With Energy In the Spotlight U.S. On Track to Become World’s Top Oil Producer

THE U.S. OIL INDUSTRY is pumping at record levels, putting the country on track to surpass Russia as the world’s top oil producer as soon as this year by one recent account from the International Energy Agency.

Booming U.S. production and restraints on oil production abroad have allowed the country’s oil production to surge to the top spot. The shift marks a heady departure from the soaring prices, limited supply and fears of “peak oil” that marked the 1970s, when disruptions sparked by the Arab oil embargo in 1973 and Iranian revolution in 1979 caused prices to soar, or from more recent times, when U.S. production lagged far behind that of top producers such as Russia and Saudi Arabia.

The surge dates to developments in the late 2000s, when advances in hydraulic fracturing, or fracking, and horizontal drilling techniques in the U.S. opened huge reserves of oil – and natural gas – deposited in shale rock formations. U.S. energy producers were suddenly able to access giant supplies of oil that they hadn’t been able to get to before, either due to a lack of technology or because the price was prohibitive.

Oil prices crashed along with global markets in 2008, but as they recovered in the years that followed, the U.S. led two efforts that bumped out a pair of competitors: sanctions against Iran in 2012 in response to that country’s nuclear program, which hampered its oil production and exports; and sanctions against Russian oil executives, banks and energy firms in 2014 in response to the Kremlin’s invasion of Ukraine, restricting Russians’ ability to get capital and equipment for exploration and production.

Together, the actions limited the amount of oil coming onto the market. By that point, however, prices were beginning to waver, and in 2014 began a steep drop that didn’t hit bottom until February 2016. Benchmark prices plummeted from more than $110 a barrel in 2014 to less than $40 a barrel less than two years later.

A chief culprit was a cooling economy in Asia, particularly China, which caused demand for oil to drop. Meanwhile a strong U.S. dollar – the currency used for trading commodities – had made oil more expensive. And U.S. firms were still pumping huge quantities of oil, as were members of the Organization of Petroleum Exporting Countries, or OPEC.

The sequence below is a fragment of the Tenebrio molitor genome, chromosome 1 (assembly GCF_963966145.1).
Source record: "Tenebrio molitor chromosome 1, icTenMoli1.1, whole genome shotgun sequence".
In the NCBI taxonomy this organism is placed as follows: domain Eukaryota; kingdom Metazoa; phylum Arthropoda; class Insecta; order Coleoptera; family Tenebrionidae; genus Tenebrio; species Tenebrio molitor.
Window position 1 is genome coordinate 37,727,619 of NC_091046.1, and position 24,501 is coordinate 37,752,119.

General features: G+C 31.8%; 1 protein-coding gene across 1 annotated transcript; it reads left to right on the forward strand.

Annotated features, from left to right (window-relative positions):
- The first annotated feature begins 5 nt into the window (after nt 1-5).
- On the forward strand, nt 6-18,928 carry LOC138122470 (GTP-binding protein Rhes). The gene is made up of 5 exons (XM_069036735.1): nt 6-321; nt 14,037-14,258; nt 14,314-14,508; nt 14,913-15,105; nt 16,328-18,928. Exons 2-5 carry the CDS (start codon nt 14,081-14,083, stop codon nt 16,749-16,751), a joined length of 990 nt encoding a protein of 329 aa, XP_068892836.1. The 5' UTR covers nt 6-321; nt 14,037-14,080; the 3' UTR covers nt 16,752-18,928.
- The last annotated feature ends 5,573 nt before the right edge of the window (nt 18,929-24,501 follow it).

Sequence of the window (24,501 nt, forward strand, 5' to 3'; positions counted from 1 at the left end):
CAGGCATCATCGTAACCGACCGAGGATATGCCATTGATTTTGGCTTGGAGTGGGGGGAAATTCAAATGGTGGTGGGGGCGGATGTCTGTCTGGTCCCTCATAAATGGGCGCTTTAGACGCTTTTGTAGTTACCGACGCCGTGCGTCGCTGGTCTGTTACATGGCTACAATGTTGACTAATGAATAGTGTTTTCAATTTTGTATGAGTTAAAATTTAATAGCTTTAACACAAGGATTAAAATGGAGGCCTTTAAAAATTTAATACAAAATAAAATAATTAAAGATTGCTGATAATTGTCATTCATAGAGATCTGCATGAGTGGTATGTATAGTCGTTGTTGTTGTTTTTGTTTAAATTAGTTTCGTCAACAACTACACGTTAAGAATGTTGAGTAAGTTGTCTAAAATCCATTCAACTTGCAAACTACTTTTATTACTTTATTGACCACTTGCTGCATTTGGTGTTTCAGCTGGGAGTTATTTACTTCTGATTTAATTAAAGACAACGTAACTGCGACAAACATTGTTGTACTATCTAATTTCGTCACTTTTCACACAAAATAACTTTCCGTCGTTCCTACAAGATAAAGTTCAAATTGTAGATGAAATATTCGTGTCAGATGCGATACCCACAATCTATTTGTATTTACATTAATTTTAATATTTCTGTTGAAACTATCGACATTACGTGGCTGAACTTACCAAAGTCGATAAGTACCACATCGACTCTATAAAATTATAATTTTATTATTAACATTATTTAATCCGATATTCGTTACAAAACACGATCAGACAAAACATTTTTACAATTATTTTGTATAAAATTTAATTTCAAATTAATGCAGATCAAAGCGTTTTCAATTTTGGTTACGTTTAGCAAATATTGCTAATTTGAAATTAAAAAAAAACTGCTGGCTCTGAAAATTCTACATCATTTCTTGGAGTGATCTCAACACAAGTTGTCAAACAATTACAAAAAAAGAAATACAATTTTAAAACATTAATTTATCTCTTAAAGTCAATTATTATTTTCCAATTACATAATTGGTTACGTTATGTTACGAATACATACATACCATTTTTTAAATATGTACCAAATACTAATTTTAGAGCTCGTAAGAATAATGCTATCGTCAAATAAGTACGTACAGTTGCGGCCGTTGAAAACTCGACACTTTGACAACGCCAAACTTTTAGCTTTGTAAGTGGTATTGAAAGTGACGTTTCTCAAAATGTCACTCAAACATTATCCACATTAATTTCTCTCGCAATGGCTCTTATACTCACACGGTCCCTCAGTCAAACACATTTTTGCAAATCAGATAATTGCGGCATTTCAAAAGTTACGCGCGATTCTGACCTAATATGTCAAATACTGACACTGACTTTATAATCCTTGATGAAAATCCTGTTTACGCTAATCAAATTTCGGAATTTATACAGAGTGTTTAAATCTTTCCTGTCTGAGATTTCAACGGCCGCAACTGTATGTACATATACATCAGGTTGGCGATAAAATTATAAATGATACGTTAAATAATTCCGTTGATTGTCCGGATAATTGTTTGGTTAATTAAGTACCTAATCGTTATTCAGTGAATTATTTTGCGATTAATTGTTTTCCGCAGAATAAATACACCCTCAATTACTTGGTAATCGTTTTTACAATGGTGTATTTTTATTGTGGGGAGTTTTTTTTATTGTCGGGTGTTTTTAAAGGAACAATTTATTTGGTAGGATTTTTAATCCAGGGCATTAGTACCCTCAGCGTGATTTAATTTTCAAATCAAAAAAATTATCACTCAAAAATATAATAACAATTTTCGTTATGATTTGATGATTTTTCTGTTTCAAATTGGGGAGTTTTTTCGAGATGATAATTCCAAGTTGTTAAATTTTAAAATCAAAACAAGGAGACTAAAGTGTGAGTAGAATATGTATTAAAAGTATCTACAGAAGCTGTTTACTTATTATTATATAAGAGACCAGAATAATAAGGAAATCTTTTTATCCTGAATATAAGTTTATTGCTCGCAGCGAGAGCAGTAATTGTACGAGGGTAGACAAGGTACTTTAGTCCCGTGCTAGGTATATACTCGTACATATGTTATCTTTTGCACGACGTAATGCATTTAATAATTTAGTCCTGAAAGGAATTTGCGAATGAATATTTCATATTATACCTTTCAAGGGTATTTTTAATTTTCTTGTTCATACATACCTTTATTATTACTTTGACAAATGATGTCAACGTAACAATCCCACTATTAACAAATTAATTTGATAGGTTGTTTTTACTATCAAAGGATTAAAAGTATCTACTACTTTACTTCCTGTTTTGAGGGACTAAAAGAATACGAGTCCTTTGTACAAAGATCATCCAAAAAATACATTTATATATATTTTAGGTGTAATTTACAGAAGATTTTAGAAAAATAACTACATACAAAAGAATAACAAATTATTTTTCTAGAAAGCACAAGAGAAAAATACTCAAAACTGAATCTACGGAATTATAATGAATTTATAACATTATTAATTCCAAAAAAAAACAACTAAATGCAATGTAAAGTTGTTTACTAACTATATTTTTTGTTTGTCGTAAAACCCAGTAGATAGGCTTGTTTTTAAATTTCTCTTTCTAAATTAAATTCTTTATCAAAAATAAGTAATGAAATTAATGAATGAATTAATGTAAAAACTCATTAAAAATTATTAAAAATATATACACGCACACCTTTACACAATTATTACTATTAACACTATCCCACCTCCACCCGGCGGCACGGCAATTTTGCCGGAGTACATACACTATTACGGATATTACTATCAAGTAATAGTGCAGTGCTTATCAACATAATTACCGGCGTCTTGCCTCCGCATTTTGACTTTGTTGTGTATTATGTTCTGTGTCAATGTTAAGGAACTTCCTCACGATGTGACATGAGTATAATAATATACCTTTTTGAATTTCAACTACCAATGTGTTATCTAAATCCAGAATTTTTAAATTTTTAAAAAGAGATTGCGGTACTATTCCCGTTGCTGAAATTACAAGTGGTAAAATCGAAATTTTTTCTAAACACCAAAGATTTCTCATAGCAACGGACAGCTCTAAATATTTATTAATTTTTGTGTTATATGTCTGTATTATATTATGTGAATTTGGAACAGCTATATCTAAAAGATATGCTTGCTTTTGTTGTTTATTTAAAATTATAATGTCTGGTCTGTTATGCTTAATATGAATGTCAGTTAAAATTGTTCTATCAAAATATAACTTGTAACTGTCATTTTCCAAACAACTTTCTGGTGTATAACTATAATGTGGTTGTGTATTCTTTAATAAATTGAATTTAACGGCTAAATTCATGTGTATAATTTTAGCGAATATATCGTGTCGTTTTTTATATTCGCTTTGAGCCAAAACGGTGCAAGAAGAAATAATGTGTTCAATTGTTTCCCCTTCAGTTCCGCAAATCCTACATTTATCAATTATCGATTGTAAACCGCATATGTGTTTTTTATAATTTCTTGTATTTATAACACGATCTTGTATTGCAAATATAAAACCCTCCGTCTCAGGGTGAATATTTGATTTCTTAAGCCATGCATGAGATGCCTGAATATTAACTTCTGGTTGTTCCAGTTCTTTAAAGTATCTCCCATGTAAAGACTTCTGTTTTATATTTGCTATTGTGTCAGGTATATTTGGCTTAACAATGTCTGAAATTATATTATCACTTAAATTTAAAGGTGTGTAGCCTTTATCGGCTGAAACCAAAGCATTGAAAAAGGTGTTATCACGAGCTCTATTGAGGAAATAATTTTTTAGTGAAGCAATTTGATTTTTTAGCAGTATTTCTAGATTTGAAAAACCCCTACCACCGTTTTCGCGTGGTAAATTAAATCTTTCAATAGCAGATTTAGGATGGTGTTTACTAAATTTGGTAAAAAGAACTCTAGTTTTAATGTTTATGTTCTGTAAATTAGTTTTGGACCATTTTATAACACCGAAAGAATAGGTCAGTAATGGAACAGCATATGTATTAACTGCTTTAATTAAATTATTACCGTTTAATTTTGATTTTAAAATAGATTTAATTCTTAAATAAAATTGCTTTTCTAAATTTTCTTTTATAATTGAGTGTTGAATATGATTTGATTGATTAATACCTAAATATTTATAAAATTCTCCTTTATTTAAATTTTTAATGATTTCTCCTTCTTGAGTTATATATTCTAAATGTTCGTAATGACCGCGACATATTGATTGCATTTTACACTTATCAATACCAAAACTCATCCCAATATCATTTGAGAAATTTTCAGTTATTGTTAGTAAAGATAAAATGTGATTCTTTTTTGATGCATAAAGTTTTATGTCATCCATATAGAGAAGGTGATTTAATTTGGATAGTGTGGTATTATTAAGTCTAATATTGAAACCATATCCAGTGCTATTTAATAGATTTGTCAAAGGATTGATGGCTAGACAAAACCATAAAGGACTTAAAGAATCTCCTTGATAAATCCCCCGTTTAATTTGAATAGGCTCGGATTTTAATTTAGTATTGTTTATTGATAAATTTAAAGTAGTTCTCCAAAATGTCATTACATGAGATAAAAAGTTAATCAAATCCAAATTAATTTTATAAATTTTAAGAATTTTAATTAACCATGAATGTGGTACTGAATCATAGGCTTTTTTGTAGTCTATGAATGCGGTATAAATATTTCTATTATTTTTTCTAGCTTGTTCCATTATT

In short, demand dropped, prices were high and supply was soaring.

The drop in prices forced hundreds of U.S. shale oil producers to take their rigs offline – shale oil is more expensive to produce than traditional oil drilling. Eventually, those lower levels of production allowed prices to begin creeping back up, from less than $40 in 2016 to more than $60 this year. OPEC also reached an agreement in 2016 to set production limits, helping further stabilize prices, even as sanctions against Iran were lifted, allowing that country to begin putting more oil back onto markets.

OPEC nations in December agreed to renew the production restrictions, even as U.S. production continues to rise. The prediction from the Energy Information Administration last week that the U.S. would become the world’s top oil producer reignited concerns of a global glut, causing prices to dip.

The International Energy Agency, notably, found that U.S. production alone last year made up for 60 percent of the production cuts under OPEC.

The projection issued last week by the International Energy Association about the future of U.S. output – which included record levels for April – makes official what a range of market analysts and industry experts had increasingly predicted in recent years.

“The No. 1 overall message, non-OPEC supply growth is very, very strong, which could change the parameters for the oil markets in the years to come, led by the United States, but also Brazil, Canada and Norway,” IEA executive director Fatih Birol reportedly told an energy conference in Houston last week.

As much as 60 percent of the 6.4 million barrels of oil expected to be produced in the next five years will come from the U.S., Birol said. U.S. oil exports are also on track to double in the same period.



Compiled and Published by GIB KNIGHT

Gib Knight is a private oil and gas investor and consultant, providing clients advanced analytics and building innovative visual business intelligence solutions to visualize the results, across a broad spectrum of regulatory filings and production data in Oklahoma and Texas. He is the founder of, an online resource designed for mineral owners in Oklahoma.

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